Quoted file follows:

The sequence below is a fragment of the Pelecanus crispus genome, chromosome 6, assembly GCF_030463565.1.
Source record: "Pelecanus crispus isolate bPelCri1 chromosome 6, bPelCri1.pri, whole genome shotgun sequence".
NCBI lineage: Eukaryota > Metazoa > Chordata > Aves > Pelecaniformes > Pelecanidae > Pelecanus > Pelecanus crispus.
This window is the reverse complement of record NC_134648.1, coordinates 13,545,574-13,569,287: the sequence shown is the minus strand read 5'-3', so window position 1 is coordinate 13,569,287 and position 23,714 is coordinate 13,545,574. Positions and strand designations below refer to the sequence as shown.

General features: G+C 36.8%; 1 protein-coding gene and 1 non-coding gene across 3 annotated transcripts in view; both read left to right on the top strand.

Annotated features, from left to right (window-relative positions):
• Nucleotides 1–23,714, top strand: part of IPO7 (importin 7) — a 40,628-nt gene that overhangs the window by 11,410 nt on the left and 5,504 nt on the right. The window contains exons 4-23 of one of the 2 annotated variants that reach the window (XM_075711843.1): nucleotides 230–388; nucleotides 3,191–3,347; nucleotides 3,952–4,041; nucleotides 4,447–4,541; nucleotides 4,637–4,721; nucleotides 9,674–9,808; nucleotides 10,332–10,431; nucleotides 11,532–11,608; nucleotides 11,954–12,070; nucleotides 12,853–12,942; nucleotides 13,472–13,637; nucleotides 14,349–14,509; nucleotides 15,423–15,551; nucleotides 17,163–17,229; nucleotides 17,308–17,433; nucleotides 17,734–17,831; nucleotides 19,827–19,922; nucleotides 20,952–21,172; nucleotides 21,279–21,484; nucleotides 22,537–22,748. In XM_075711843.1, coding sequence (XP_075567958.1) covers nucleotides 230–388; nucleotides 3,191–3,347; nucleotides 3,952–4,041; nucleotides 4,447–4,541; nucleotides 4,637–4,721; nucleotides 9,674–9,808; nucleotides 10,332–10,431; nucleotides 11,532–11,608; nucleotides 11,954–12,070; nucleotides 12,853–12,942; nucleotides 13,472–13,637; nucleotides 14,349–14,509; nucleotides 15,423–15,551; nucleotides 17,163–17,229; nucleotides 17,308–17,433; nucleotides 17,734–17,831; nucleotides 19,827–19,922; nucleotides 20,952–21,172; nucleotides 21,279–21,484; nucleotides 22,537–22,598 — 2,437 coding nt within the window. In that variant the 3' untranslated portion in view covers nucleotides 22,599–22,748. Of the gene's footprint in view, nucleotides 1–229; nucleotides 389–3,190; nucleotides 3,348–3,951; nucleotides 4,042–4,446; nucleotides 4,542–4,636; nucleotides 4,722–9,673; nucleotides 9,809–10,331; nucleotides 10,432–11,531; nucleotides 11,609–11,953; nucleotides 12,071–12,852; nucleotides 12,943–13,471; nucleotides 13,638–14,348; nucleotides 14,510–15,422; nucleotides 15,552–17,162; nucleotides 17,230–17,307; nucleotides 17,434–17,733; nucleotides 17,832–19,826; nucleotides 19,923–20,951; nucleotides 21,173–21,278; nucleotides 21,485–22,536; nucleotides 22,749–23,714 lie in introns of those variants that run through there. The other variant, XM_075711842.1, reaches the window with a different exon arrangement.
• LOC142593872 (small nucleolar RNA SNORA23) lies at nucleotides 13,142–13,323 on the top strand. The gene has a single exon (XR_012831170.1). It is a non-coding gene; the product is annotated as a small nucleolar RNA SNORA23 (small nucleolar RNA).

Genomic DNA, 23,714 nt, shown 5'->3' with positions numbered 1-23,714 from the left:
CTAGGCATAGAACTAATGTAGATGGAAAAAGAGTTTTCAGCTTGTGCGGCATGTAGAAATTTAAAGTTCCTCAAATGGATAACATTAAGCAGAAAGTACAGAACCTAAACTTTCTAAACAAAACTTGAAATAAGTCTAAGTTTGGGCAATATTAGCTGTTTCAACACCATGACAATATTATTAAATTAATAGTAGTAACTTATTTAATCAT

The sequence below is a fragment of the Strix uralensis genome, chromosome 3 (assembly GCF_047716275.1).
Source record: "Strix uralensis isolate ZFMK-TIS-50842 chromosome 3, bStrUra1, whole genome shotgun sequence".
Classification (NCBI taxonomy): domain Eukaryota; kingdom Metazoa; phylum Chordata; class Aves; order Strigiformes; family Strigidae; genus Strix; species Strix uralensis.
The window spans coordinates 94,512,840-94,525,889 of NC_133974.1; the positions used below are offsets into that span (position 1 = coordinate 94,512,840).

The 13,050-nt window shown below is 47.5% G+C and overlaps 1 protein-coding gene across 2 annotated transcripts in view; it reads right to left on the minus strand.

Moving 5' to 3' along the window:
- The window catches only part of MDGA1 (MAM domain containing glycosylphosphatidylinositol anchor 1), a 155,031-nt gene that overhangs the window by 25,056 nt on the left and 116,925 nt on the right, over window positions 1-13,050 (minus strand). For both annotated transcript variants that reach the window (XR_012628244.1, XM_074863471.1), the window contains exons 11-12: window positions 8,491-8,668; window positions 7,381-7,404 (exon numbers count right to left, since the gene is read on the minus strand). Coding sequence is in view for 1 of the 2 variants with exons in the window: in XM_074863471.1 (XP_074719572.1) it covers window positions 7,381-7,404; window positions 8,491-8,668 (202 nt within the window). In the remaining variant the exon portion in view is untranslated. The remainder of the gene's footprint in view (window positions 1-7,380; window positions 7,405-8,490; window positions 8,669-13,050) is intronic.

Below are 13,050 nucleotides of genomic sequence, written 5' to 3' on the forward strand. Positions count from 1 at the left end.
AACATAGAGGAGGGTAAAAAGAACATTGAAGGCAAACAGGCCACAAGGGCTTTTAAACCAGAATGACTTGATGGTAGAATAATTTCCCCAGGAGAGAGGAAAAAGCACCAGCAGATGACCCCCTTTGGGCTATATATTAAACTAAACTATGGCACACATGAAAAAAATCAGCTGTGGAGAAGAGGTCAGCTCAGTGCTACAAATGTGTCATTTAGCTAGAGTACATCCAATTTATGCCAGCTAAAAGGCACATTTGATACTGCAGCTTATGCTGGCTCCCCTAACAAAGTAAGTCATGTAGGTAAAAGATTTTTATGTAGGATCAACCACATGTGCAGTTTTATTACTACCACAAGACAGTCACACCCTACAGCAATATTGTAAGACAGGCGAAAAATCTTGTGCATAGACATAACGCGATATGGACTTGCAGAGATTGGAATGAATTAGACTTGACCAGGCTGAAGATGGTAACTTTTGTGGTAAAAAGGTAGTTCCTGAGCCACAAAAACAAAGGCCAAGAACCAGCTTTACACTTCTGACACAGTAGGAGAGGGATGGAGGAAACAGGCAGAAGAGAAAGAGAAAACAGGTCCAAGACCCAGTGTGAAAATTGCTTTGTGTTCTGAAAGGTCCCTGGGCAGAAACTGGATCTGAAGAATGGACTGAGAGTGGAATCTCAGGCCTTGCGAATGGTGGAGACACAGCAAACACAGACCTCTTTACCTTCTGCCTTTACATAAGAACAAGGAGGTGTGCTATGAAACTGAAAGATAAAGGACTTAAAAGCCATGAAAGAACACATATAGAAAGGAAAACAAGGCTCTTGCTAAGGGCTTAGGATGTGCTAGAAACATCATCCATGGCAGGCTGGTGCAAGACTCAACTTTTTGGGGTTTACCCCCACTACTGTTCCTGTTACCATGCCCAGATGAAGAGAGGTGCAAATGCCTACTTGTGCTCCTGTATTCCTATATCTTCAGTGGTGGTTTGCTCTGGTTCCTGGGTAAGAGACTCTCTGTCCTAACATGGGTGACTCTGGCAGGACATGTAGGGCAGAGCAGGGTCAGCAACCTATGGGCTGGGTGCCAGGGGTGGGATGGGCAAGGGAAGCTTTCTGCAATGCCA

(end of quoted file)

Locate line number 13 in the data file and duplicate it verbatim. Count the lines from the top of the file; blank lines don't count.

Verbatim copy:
Classification (NCBI taxonomy): domain Eukaryota; kingdom Metazoa; phylum Chordata; class Aves; order Strigiformes; family Strigidae; genus Strix; species Strix uralensis.